In a Manhattan coffee shop, Ben, an Upper West Side financial consultant, meets Hershel, an Orthodox jewel merchant, to buy an engagement ring. Although both men are Jewish, it is their shared religion that instantly divides them. Tension mounts in the midst of the deal when Ben suggests Hershel remove his yarmulke. Desperate to make the sale, Hershel obliges. In the apartment they share, Ben proposes to his girlfriend, Hannah, a sensitive yet stong-minded doctor. Hannah accepts, but the moment is muddled by mixed emotions for each of them and the sudden and unexpected arrival of Hershel on their doorstep! Frantic and frenzied, Hershel recounts that since he removed his yarmulke, his life has fallen apart. Hershel moves in with Ben and Hannah and they begin the task of putting his life back together—by finding him a bride. A modern couple, they turn to the Internet for matchmaker. On Shabbat, Hannah arrives home from a long day at the hospital, upset. Although Hershel has never been alone with a woman before, he offers Hannah comfort and support, which leads to a kiss. Hershel goes out on his first date with Rachel, the online suitor. As Hershel discovers his love for Rachel, Ben and Hannah rediscover their love. Three months later, Ben and Hershel meet again, as changed men, no longer divided by their faith. They have learned something from each other, and each couple is ready to embark on married life; one beginning as Orthodox virgins, the other as modern parents-to-be.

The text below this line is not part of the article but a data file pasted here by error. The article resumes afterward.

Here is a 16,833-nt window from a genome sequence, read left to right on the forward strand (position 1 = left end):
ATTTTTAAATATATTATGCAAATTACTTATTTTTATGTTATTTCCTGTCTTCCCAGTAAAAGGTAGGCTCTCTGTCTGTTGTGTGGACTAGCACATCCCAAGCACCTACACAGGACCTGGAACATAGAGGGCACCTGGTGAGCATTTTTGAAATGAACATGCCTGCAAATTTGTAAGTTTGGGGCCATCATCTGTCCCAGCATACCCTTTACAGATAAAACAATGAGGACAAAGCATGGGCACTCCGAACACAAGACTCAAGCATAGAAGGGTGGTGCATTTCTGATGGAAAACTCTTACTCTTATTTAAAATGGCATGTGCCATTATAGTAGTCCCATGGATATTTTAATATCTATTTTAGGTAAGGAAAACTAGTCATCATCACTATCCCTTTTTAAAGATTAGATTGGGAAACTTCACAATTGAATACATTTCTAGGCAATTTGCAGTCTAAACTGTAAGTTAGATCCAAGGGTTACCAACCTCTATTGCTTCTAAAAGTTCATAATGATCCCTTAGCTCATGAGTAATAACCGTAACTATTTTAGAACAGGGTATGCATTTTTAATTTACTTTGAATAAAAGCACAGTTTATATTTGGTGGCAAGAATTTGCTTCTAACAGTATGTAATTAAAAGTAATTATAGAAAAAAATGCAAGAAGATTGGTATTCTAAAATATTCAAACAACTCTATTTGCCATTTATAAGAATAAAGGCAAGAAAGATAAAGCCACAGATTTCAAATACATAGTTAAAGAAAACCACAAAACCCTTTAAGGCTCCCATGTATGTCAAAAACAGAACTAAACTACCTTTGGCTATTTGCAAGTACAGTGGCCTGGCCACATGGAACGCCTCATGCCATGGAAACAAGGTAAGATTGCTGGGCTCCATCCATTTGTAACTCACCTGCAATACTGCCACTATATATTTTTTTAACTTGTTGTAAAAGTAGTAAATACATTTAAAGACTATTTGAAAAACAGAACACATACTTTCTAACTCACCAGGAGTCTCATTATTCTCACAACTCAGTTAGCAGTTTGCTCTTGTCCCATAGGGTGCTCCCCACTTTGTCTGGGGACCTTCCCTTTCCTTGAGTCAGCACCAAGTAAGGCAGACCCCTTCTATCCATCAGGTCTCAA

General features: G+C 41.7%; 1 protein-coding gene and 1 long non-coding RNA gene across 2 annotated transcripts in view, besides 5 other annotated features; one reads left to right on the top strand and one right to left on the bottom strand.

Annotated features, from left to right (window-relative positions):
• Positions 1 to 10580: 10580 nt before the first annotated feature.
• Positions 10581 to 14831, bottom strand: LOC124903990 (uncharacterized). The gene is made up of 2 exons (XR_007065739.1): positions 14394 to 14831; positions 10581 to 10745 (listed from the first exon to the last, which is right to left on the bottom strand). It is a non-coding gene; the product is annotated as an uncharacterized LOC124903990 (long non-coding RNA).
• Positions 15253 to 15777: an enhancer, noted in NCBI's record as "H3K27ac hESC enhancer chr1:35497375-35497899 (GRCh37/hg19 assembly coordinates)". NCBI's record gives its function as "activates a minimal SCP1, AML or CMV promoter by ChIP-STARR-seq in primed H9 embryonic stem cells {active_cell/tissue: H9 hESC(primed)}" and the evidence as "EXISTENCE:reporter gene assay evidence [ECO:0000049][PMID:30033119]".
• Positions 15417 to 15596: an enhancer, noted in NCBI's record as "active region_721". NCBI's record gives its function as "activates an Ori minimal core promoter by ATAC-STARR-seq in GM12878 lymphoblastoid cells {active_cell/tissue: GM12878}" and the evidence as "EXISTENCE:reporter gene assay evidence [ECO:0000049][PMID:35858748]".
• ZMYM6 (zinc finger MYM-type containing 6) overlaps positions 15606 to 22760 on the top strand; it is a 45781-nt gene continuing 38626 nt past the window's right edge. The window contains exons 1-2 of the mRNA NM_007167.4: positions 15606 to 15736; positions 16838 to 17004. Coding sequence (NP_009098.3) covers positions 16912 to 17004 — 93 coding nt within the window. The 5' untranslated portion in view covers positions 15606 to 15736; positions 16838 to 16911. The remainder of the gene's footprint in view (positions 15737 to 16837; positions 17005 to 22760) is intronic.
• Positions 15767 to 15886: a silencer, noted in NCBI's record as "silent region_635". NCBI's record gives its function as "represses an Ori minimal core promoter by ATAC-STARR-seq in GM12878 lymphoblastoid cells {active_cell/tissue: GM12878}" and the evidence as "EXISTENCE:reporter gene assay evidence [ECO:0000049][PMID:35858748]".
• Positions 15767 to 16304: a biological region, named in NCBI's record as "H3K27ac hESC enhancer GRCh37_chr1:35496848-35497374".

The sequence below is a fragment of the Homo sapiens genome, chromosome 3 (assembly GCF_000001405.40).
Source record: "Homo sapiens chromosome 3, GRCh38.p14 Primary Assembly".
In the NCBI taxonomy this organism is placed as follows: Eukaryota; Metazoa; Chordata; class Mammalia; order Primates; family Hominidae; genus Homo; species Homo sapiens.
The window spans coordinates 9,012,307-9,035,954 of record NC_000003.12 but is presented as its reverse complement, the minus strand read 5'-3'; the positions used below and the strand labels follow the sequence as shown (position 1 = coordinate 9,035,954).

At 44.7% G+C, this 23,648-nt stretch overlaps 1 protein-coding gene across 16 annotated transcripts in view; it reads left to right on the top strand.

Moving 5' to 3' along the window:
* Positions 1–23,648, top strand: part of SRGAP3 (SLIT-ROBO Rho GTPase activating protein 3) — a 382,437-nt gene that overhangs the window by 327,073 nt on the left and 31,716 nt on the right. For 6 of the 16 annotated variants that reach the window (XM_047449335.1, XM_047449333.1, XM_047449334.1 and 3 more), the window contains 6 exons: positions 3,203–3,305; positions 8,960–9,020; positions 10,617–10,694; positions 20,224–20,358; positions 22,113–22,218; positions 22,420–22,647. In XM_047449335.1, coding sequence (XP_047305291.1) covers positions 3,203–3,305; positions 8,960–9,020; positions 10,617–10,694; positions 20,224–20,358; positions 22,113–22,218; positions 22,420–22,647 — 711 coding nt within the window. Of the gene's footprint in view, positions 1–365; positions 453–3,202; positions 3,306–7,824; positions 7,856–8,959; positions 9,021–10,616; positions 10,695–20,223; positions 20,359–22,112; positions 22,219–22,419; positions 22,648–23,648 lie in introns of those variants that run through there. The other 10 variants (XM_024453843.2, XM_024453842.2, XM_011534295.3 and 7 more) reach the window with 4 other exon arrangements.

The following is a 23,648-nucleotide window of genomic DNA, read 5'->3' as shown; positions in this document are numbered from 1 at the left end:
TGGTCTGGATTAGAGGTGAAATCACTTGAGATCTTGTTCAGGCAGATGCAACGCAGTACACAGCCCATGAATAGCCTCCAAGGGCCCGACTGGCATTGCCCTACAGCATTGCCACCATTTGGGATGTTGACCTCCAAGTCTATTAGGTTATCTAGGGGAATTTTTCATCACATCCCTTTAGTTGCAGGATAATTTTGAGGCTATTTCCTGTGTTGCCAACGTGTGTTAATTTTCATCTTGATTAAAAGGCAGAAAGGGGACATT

"Daniel Goldfarb has written an adorable romantic comedy—with honest to G-d belly laughs—about love and sex and faith and friendship." —Variety. "A sharp, snappy romantic comedy." —NY Times. "Hilarious. There are lots of belly laughs, thanks to playwright Daniel Goldfarb's ability to craft genuinely funny one-liners." —NY Post. "The place of conservatism in the modern world can be a polarizing topic. In MODERN ORTHODOX, Daniel Goldfarb's entertaining new play, it also happens to be a potent source of comedy…Goldfarb's writing hints at classic comedy films of the 1940s or 1950s, with some exchanges seeming as though they could have been written for Spencer Tracy and Katharine Hepburn…" —Associated Press.